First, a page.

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Edison Hill

Please let us know you can’t make it

When you are job hunting, at first you’re delighted to get interview opportunities, but then you begin to get more selective. As you refine the kind of position you really want – and, perhaps more specifically, those you don’t want, some jobs lose their rosy glow.

If you decide not to attend an interview, no matter what the reason, it’s polite and professional to let the company know you won’t be attending.

It’s easy to think that the company won’t miss the odd candidate in the many that they’re interviewing, but if each interview is 45-60 minutes that means that one or more managers are sitting in a room twiddling their thumbs.  Consider the cost of their time – and you can work out that you are actually costing the company money.  That’s not going to make you popular.

Why is this important for you?

It’s unprofessional and could affect your reputation.  How? Don’t forget the power of social media which has massively amplified the ‘bush telegraph’, which was the old-fashioned method of news being passed around.

It doesn’t mean that the company would publish a list of no-shows online – but it only takes a careless comment by you or one of your friends, who knew you’d skipped the interview.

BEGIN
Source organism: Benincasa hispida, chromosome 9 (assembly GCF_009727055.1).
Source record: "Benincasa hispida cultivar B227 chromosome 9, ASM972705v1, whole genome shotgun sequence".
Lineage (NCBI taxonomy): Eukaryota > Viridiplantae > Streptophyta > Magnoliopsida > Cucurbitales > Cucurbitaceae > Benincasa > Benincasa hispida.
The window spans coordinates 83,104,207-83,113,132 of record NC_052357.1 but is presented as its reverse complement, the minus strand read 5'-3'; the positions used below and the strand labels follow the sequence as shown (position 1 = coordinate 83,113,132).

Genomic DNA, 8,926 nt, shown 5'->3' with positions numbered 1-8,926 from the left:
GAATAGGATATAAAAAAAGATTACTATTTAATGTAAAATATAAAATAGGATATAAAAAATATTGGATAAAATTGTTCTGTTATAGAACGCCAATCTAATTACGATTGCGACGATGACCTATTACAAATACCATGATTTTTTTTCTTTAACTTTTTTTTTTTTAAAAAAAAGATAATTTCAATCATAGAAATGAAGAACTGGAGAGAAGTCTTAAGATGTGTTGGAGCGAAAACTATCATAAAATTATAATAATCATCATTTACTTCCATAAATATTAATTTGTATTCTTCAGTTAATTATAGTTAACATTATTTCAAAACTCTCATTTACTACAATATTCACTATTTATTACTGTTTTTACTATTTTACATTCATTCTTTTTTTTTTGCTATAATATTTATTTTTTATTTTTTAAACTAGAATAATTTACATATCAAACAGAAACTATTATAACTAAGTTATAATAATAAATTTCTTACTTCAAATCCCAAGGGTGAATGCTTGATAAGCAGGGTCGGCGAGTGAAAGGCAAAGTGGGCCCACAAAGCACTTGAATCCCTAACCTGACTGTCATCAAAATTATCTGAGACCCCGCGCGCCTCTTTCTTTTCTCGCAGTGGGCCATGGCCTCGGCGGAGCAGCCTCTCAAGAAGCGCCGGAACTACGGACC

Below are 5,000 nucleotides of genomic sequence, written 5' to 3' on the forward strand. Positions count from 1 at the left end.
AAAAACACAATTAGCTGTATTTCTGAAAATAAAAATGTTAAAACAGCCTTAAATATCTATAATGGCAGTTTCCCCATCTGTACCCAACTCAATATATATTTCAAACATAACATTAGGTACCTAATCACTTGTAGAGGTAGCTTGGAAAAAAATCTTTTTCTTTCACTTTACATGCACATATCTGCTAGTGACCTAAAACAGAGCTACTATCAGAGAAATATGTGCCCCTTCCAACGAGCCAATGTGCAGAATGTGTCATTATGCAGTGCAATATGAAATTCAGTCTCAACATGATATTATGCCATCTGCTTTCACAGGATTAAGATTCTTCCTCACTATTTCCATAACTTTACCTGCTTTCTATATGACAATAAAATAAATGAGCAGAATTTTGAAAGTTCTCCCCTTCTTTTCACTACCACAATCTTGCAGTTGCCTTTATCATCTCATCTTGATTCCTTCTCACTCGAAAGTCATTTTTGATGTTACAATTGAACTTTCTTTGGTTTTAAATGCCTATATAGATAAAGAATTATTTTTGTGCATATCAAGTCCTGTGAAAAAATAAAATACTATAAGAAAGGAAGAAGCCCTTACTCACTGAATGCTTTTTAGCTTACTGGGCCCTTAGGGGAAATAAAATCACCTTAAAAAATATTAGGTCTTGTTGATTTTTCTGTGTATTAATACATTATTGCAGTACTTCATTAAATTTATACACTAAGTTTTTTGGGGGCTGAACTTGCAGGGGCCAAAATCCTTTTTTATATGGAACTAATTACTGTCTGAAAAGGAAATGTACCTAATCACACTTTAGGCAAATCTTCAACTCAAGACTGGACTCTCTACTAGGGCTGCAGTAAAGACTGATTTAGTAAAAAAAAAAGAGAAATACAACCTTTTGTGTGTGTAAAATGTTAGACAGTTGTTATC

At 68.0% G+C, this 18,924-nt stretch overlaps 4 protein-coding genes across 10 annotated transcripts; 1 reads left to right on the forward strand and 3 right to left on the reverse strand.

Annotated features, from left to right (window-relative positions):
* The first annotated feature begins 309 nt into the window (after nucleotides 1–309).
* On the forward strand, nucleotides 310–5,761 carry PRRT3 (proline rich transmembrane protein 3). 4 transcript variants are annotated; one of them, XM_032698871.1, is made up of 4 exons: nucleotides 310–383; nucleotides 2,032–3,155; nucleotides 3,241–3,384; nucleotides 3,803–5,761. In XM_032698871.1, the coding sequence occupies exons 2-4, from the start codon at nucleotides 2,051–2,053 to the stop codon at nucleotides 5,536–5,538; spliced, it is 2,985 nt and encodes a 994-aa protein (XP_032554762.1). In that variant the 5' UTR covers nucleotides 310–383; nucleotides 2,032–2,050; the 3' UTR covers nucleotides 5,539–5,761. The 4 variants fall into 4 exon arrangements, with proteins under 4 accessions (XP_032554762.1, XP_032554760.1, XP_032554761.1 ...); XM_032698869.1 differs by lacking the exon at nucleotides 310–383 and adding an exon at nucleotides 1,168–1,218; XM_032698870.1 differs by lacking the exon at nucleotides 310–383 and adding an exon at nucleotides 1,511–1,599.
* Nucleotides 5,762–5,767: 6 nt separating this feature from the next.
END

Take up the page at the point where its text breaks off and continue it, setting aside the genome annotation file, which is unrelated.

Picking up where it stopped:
If an agency has presented you for interview it’s going to reflect on them – AND their willingness to present you to another client may be damaged.  That means you could miss out on the job you really do want.

You never know what the future holds – it could be that at some point in the future a really fantastic opportunity will arise at the company where you failed to show up.  When your name appears on the applicant list, how likely is it that they’ll feel you’re worth inviting to an interview?

Don’t forget that human resources professionals belong to groups and professional bodies.  Don’t imagine for one minute that they don’t chat about the things that have given them headaches during the day or past few days.

If you decide not to attend an interview protect your reputation by contacting the company and at the very least leaving a message to let your interviewer know you can’t make it.  If you’ve been presented for interview by an agency you should also let them know – and, if you’re really not brave enough to call the company direct, the agency will do that for you.

Clearly, the more notice you can give the better – but please, don’t just not turn up.

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